The Look of Silence (Skype Q&A w/ Co-Director Anonymous!)

Stunning, harrowing, and deeply moving, this companion piece to Joshua Oppenheimer’s masterwork The Act of Killing (2013) is a completely different yet equally astounding film, which continues, with masterful artistry and breathtaking courage, the exploration of the 1965 Indonesian genocide, where militia groups partially supported by the U.S. government brutally murdered some one million leftists, artists, intellectuals, teachers, and other “suspected Communists” in the name of democracy. This time, Oppenheimer focuses the lens not just on the perpetrators but on the victims and their families. As one of the most remarkable interviewer-subjects ever on film, Adi, a deceptively mild-mannered optometrist, learns the horrific details of his brother Rumi’s murder, gently shares them with his family, and, with unimaginable bravery and unfailing courteousness, breaks a decades-long spell of cultural denial as he quietly confronts the murderers who remain in power, some while he’s actually giving them an eye exam. This intimate exploration humanizes both victims and perpetrators without remotely diminishing the bottomless evil that humans are capable of or the human cost of four decades of silence without resolution, including the silence of the Indonesian and U.S. governments, who have yet to publicly acknowledge the genocide.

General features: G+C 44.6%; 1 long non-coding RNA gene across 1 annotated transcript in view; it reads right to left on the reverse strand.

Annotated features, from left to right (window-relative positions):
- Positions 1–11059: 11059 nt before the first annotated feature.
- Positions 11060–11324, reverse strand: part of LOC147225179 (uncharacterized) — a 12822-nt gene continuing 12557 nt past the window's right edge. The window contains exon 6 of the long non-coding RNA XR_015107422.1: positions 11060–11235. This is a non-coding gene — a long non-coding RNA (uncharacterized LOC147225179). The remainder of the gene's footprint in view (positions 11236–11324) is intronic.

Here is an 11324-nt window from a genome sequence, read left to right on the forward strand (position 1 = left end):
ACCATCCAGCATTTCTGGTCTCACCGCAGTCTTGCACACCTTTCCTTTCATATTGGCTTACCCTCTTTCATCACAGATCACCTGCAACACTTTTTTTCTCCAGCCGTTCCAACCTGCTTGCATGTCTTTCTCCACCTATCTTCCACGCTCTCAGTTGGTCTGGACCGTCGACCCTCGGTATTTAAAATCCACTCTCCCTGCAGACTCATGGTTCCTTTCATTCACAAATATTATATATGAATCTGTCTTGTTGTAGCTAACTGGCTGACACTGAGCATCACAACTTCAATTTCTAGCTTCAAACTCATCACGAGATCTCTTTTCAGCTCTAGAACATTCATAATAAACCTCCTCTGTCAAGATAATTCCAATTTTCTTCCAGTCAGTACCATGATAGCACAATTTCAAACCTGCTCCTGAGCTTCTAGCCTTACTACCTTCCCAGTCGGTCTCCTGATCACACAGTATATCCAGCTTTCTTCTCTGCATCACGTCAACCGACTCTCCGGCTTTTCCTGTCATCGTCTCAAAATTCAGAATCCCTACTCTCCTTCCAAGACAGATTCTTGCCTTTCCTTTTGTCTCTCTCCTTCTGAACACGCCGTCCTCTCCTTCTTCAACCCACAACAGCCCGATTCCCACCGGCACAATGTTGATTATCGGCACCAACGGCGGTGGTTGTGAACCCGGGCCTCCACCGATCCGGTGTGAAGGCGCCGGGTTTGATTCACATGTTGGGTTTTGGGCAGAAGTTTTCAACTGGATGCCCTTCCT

Dir. Joshua Oppenheimer & Anonymous, 2014, DCP, 103 min.

Watch the trailer!